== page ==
Within the Eastern Orthodox Church it is understood that the Mystery of confession and repentance has more to do with the spiritual development of the individual and much less to do with purification. Sin is not seen as a stain on the soul, but rather a mistake that needs correction. In general, the Orthodox Christian chooses an individual to trust as his or her spiritual guide. In most cases this is the parish priest but may, in fact, be any individual, male or female, who has received permission from a bishop to hear confessions. This person is often referred to as ones spiritual father or mother. Once chosen, the individual turns to his spiritual guide for advice on his or her spiritual development, confessing sins, and asking advice. Orthodox Christians tend to confess only to this individual and the intimacy created by this bond makes the spiritual guide the most qualified in dealing with the person, so much so, that no one can override what a spiritual guide tells his or her charges. In general practice, after one confesses to ones spiritual guide the parish priest (Who may or may not have heard the confession) covers the head of the person with his Epitrachilion (Stole) and reads the prayer of repentance, asking God to forgive the transgression of the individual. It is highly possible that the person confesses his sins to his spiritual guide on a regular basis but only seeks out the priest to read the prayer before communing.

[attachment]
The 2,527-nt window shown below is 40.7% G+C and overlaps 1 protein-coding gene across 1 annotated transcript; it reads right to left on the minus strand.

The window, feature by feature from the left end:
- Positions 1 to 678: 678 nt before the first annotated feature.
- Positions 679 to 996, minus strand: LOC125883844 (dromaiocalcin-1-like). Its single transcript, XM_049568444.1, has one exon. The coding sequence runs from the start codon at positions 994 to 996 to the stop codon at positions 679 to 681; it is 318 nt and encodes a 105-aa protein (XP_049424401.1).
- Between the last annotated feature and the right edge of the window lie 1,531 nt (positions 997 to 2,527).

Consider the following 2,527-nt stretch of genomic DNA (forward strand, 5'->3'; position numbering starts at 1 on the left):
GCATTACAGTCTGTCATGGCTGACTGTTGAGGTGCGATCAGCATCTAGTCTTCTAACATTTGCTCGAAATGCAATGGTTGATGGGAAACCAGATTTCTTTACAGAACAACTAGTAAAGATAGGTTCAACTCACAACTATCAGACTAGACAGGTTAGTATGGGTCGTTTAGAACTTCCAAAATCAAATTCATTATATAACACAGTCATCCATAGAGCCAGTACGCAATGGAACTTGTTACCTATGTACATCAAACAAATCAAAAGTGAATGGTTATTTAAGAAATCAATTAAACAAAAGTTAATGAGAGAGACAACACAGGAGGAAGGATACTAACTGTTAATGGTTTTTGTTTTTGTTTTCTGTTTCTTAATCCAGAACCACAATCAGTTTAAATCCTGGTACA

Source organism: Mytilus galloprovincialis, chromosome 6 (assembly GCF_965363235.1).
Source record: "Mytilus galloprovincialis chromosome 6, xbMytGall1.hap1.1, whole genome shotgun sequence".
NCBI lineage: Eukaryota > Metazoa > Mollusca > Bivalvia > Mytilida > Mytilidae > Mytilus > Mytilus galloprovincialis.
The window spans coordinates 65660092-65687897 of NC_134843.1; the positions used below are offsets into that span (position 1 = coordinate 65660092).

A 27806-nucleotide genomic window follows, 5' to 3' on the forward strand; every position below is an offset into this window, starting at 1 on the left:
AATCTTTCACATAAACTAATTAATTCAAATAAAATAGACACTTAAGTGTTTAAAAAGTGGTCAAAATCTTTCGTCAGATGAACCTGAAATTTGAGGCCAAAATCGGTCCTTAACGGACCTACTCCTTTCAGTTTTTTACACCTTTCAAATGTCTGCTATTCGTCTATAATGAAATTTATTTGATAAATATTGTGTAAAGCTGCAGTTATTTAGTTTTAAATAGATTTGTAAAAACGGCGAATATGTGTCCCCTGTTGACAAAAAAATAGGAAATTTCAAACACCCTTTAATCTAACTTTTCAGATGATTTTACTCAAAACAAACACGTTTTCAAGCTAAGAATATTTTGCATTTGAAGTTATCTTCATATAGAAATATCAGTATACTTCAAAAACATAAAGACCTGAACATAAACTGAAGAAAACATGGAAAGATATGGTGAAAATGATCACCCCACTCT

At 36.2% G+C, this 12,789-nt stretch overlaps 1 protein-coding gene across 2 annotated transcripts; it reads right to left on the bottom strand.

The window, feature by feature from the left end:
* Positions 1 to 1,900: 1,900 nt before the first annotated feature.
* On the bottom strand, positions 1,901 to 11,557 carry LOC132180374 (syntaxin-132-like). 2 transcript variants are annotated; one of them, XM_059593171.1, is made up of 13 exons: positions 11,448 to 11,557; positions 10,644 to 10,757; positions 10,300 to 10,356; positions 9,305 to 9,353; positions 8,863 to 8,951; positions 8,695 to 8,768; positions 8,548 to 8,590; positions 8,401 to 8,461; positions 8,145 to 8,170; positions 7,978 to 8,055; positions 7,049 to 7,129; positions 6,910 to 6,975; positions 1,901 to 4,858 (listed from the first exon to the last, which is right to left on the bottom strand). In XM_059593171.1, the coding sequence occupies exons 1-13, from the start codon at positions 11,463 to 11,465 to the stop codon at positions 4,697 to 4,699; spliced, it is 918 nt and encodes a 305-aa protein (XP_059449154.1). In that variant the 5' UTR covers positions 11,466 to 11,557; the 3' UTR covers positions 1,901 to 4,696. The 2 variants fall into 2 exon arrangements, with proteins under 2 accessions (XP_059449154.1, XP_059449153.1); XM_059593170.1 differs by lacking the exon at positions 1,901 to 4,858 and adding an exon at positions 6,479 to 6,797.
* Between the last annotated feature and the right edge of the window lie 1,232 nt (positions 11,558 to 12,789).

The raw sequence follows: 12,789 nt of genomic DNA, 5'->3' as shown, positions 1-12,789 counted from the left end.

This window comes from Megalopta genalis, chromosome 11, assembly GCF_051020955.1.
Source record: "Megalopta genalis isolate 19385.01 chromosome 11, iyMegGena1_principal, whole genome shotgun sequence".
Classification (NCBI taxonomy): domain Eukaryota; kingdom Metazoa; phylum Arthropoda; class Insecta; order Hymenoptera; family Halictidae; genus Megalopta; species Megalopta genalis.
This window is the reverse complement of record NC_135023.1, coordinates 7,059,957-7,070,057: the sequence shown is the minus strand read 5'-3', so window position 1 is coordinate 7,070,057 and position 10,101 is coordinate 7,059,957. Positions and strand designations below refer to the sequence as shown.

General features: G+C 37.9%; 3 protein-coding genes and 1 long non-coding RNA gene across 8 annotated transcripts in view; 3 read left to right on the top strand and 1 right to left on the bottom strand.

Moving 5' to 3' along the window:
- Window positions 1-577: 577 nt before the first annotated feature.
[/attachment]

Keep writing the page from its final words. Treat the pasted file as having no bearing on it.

In the Anglican church a formalised, private confession to a priest may be used. Its sacramental degree is a matter of controversy within the Anglican Communion. A general confession is part of most services, where all together recite the Confession of Sin and the priest pronouces absolution.